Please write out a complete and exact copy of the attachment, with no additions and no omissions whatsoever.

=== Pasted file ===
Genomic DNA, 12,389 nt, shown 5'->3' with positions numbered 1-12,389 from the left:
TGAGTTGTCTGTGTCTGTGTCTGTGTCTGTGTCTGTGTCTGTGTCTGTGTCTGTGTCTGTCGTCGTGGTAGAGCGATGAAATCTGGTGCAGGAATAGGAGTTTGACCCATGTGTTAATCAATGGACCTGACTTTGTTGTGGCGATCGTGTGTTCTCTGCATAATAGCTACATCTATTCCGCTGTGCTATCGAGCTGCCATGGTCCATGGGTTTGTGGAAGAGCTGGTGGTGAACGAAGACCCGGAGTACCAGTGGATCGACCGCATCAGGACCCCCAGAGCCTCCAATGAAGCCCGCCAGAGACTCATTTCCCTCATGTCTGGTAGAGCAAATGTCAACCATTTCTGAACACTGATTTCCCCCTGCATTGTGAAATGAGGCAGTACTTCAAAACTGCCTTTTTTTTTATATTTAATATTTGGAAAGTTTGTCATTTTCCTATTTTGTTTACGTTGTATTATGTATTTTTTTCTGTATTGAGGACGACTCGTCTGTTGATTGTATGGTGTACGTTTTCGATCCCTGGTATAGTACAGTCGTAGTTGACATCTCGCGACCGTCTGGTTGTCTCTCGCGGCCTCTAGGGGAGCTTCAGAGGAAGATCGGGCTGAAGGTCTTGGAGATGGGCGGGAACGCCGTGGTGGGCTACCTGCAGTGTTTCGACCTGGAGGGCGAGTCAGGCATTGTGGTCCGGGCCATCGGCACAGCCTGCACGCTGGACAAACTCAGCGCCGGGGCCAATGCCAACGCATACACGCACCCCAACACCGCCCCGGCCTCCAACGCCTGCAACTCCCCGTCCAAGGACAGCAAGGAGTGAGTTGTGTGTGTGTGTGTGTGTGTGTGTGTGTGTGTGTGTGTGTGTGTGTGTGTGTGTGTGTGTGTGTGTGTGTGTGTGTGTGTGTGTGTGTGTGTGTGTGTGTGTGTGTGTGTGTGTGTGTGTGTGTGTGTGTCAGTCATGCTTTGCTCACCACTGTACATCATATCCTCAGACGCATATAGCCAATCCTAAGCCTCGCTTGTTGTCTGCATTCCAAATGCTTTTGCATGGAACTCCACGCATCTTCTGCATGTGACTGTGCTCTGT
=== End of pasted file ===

Genomic DNA, 12,389 nt, shown 5'->3' with positions numbered 1-12,389 from the left:
TGAGTTGTCTGTGTCTGTGTCTGTGTCTGTGTCTGTGTCTGTGTCTGTGTCTGTGTCTGTCGTCGTGGTAGAGCGATGAAATCTGGTGCAGGAATAGGAGTTTGACCCATGTGTTAATCAATGGACCTGACTTTGTTGTGGCGATCGTGTGTTCTCTGCATAATAGCTACATCTATTCCGCTGTGCTATCGAGCTGCCATGGTCCATGGGTTTGTGGAAGAGCTGGTGGTGAACGAAGACCCGGAGTACCAGTGGATCGACCGCATCAGGACCCCCAGAGCCTCCAATGAAGCCCGCCAGAGACTCATTTCCCTCATGTCTGGTAGAGCAAATGTCAACCATTTCTGAACACTGATTTCCCCCTGCATTGTGAAATGAGGCAGTACTTCAAAACTGCCTTTTTTTTTATATTTAATATTTGGAAAGTTTGTCATTTTCCTATTTTGTTTACGTTGTATTATGTATTTTTTTCTGTATTGAGGACGACTCGTCTGTTGATTGTATGGTGTACGTTTTCGATCCCTGGTATAGTACAGTCGTAGTTGACATCTCGCGACCGTCTGGTTGTCTCTCGCGGCCTCTAGGGGAGCTTCAGAGGAAGATCGGGCTGAAGGTCTTGGAGATGGGCGGGAACGCCGTGGTGGGCTACCTGCAGTGTTTCGACCTGGAGGGCGAGTCAGGCATTGTGGTCCGGGCCATCGGCACAGCCTGCACGCTGGACAAACTCAGCGCCGGGGCCAATGCCAACGCATACACGCACCCCAACACCGCCCCGGCCTCCAACGCCTGCAACTCCCCGTCCAAGGACAGCAAGGAGTGAGTTGTGTGTGTGTGTGTGTGTGTGTGTGTGTGTGTGTGTGTGTGTGTGTGTGTGTGTGTGTGTGTGTGTGTGTGTGTGTGTGTGTGTGTGTGTGTGTGTGTGTGTGTGTGTGTGTGTGTGTGTGTGTGTGTGTCAGTCATGCTTTGCTCACCACTGTACATCATATCCTCAGACGCATATAGCCAATCCTAAGCCTCGCTTGTTGTCTGCATTCCAAATGCTTTTGCATGGAACTCCACGCATCTTCTGCATGTGACTGTGCTCTGT